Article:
Struggling food stores look to Congress’ farm bill for help

During the pandemic, a food line ran through the parking lot outside the Albert Lea YMCA, starting at 4 a.m. And the mobile distribution site didn’t open until 11 a.m.

But they had boxes of fresh food.

“They had eggs, lots of fruits and vegetables. And they had milk,” Rose Montagni said during a hunger hearing at the Edgewater Park Pavilion in Albert Lea last month. “People were craving fresh foods.”

Two years later, those cravings haven’t gone away. But the US Department of Agriculture’s Family Farmers Program that provided this site in Freeburn County has died out. Furthermore, the stores say donations — especially for perishable foods — are deficient in an economy struggling with inflation.

In response, some hunger relief advocates are eyeing a goal on the horizon: the once-in-five-year farming bill.

said Alison O’Toole, CEO of Second Harvest Heartland, which organized a series of farm bill hearings across the state this summer. “Now, we’re back in that storm.”

The Congressional Farm Bill has 12 sections, covering crop insurance for conservation programs. But 76% of The 2018 farm bill is close to $900 billion He went to feeding. And many hunger relief advocates — who argue that the legislation is as much a food bill as a farm bill — are looking to counteract the extreme pressure felt by Minnesota’s 370,000-plus food shelves.

Elizabeth Coyle, communications director for Prairie Five’s Community Action Council, said the food stores she oversees have been strained by demand this summer.

“[Food pantry visits in] Swift County increased by 60%. Canby increased by 130%. Big Stone 130%. Chippewa, 106%,” Coyle said, as of late July. “We haven’t served that many families for the past two years, and our food costs have increased dramatically.”

At the state’s largest food bank, an Amazon warehouse-style location at Second Harvest Heartland’s Brooklyn Park headquarters, mangoes, zucchini and cabbage arrive in crates stacked on pallets stored on slings. Second Harvest then distributes the products to regional and local stores across Minnesota and parts of Wisconsin.

A year ago, USDA Secretary Tom Vilsack visited Second Harvest operations, marveling at a site — one of only six in the country operated by a food bank — that allows Second Harvest to repack pallets of meat into a USDA-inspected clean room.

But the room remained dormant because the meat donations did not arrive.

“We barely used it,” O’Toole said. Our donations lag far behind.”

With supplemental unemployment insurance expiring, an enhanced child tax credit and expanded SNAP eligibility, O’Toole called 2022 the hungriest summer, as she’s seen it in recent history. She and others are calling for more funding for a small but vital funding line through the USDA Emergency Food Assistance Programor TEFAP.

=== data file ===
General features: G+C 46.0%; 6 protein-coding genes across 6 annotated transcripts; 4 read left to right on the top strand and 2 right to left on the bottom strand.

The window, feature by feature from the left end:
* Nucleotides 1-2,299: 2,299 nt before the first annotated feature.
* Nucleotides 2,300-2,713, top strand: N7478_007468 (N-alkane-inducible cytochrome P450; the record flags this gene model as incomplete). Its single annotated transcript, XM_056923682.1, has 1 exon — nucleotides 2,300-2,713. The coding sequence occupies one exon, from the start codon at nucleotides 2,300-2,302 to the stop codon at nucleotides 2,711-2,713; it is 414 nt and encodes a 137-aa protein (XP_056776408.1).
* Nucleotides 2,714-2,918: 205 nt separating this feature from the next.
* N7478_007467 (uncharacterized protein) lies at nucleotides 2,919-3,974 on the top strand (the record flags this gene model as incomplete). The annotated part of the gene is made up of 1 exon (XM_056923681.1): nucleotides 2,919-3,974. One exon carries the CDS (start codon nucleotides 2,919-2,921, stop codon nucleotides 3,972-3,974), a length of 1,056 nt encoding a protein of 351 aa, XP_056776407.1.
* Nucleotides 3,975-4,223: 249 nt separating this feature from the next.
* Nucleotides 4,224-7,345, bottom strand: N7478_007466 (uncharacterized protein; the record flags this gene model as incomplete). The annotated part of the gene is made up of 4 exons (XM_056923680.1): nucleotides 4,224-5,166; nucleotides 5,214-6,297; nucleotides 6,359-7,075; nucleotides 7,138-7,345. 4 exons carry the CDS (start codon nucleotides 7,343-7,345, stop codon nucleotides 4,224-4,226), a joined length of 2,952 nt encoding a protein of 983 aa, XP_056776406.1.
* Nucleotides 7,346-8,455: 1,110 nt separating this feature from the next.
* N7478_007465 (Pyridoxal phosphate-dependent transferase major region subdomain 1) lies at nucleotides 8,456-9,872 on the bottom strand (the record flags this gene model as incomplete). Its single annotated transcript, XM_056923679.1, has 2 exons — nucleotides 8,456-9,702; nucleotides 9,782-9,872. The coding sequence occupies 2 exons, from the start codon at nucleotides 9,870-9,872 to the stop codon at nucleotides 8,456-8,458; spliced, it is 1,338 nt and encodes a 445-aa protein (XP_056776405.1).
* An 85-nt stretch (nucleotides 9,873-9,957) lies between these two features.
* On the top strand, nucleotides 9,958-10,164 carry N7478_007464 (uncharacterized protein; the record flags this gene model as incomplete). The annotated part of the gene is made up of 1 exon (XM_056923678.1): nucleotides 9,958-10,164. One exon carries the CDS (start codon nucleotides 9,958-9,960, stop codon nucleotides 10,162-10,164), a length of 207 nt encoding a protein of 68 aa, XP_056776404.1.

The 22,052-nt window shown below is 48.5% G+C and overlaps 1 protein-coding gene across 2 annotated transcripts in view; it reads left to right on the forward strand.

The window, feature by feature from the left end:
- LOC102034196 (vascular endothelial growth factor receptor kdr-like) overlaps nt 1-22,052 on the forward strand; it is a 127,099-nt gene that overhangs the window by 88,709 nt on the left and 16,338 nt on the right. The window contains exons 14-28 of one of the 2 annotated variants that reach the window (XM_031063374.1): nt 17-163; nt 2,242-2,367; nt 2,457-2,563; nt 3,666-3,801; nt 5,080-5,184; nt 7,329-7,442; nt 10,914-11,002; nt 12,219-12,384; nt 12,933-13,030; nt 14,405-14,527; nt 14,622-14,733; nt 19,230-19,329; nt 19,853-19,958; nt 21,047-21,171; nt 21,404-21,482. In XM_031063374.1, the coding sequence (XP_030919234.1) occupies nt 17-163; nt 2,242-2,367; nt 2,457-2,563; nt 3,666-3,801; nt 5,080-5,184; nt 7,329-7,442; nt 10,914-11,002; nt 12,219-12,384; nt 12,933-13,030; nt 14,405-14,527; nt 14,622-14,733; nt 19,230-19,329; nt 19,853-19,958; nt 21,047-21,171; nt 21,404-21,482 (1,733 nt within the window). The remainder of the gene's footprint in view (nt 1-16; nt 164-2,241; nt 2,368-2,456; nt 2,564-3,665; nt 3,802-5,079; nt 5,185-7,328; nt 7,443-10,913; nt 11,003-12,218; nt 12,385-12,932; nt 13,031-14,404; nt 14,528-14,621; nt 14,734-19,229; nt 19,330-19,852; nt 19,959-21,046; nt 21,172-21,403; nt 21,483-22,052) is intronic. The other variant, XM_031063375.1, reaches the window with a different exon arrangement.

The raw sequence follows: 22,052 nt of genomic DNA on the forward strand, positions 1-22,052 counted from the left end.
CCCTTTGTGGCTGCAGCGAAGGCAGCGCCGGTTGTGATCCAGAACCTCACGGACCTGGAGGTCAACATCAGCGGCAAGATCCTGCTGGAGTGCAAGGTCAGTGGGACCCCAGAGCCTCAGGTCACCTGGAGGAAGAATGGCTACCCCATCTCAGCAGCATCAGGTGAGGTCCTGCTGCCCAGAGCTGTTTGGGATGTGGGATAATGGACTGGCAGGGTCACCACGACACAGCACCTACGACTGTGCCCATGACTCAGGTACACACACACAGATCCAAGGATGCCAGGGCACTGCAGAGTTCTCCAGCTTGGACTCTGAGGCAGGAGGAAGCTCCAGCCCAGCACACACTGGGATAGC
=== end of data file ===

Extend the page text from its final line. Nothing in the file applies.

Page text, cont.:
This stream buys food grown in the US that ends up on the kitchen tables of low-income Americans – providing the customer with farmers and food for those who need it.

“All federal goods are down 50%,” O’Toole said, describing a reduced influx of fresh food purchased and distributed by the USDA. “This is huge. What we are trying to do is take advantage of the tremendous power of the federal government to provide food.”

In Albert Lea, located in northern Iowa, the pandemic revealed a latent hunger that preceded the virus.

“We’re basically an industrial city. We haven’t had massive layoffs,” said Erin Hagg, United Way County Executive in Freeborn County. “So it was a strange moment for those who ask, ‘Why are people standing in line at 4 a.m. for a food distribution that starts at 11 a.m.?'” “

For the pandemic’s first year, the United Way delivered food boxes through car windows under the USDA’s Farmers Program to families, which was created under the first COVID relief bill passed in March 2020. The USDA eventually dispatched more than 173 million boxes food across the United States. But the program ended in May 2021.

Since then, United Way in Freeborn County has had pop-up stores, like one in July at the local Armory. Haag said they’d like to expand to a brick-and-mortar site, which could serve as a hub for local food racks, such as in the neighboring town of Alden.

“A small food store, they sometimes struggle to get fresh produce because the bare minimum is like a pallet or a can. It’s too big for their small pantry,” said Haag.

But with more federal funding, Haag could act as a hub for satellite storage. This means fresh food. In 2021, for example, 15% of Freeborn County’s food aid came through TEFAP.

“I can order milk [with TEFAP]And I don’t have to pay for the milk, said Haag. I pay transportation and shipping costs. This is it.”

Without this help on the sidelines, Haag said, the outcome would be obvious. “We don’t have a pantry.”

Approximately 10% of Freeborn County residents face food insecurity. Although the three food shelves serve approximately 550 people per month, many are hungry.

montaine, Who works as a dedicated delivery person for those who cannot pick up food, deals directly with these neighbours. I noticed that many Latinos live in the southern half of town, far from fresh food.

“There are no grocery stores on this side of town,” Montaigne said. “We only have two: Hy-Vee and on the east end is Walmart.”

Montaigne says every store has a Hispanic section, but her customers prefer fresh foods they can cook, not just pour it out of the can or box. And for a moment, in an epidemic, they got help.

“The rice came in 10lb bags and it was very good rice,” Rose said. “They were very happy.”

She said it was a sense of satisfaction that aid workers and families alike were waiting to see them again.

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